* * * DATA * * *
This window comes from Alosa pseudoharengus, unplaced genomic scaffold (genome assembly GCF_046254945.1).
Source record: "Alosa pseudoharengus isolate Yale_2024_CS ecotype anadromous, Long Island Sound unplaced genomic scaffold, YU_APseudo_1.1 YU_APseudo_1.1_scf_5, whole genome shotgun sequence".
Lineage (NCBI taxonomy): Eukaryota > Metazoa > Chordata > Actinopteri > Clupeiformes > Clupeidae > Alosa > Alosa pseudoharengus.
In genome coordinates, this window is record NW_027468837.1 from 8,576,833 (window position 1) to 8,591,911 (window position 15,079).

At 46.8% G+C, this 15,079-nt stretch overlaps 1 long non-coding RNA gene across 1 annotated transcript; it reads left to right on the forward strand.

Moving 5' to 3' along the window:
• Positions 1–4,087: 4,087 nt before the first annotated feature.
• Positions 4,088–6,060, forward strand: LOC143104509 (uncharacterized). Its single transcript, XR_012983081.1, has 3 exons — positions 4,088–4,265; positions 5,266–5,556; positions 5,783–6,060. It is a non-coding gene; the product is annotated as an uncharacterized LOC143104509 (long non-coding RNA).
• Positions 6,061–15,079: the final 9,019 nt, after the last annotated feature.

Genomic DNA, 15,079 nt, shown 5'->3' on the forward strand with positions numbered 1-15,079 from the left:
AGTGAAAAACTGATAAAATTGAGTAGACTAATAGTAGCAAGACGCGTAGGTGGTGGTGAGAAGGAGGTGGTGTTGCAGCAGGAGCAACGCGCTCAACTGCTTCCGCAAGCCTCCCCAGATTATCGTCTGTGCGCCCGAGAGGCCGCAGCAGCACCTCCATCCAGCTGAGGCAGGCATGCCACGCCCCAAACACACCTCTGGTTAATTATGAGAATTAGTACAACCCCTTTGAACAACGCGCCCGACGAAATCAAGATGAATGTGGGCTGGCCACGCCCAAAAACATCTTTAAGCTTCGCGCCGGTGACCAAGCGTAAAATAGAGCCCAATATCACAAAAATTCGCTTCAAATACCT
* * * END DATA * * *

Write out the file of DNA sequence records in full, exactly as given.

This window comes from Alosa pseudoharengus, unplaced genomic scaffold (genome assembly GCF_046254945.1).
Source record: "Alosa pseudoharengus isolate Yale_2024_CS ecotype anadromous, Long Island Sound unplaced genomic scaffold, YU_APseudo_1.1 YU_APseudo_1.1_scf_5, whole genome shotgun sequence".
Lineage (NCBI taxonomy): Eukaryota > Metazoa > Chordata > Actinopteri > Clupeiformes > Clupeidae > Alosa > Alosa pseudoharengus.
In genome coordinates, this window is record NW_027468837.1 from 8,576,833 (window position 1) to 8,591,911 (window position 15,079).

At 46.8% G+C, this 15,079-nt stretch overlaps 1 long non-coding RNA gene across 1 annotated transcript; it reads left to right on the forward strand.

Moving 5' to 3' along the window:
• Positions 1–4,087: 4,087 nt before the first annotated feature.
• Positions 4,088–6,060, forward strand: LOC143104509 (uncharacterized). Its single transcript, XR_012983081.1, has 3 exons — positions 4,088–4,265; positions 5,266–5,556; positions 5,783–6,060. It is a non-coding gene; the product is annotated as an uncharacterized LOC143104509 (long non-coding RNA).
• Positions 6,061–15,079: the final 9,019 nt, after the last annotated feature.

Genomic DNA, 15,079 nt, shown 5'->3' on the forward strand with positions numbered 1-15,079 from the left:
AGTGAAAAACTGATAAAATTGAGTAGACTAATAGTAGCAAGACGCGTAGGTGGTGGTGAGAAGGAGGTGGTGTTGCAGCAGGAGCAACGCGCTCAACTGCTTCCGCAAGCCTCCCCAGATTATCGTCTGTGCGCCCGAGAGGCCGCAGCAGCACCTCCATCCAGCTGAGGCAGGCATGCCACGCCCCAAACACACCTCTGGTTAATTATGAGAATTAGTACAACCCCTTTGAACAACGCGCCCGACGAAATCAAGATGAATGTGGGCTGGCCACGCCCAAAAACATCTTTAAGCTTCGCGCCGGTGACCAAGCGTAAAATAGAGCCCAATATCACAAAAATTCGCTTCAAATACCT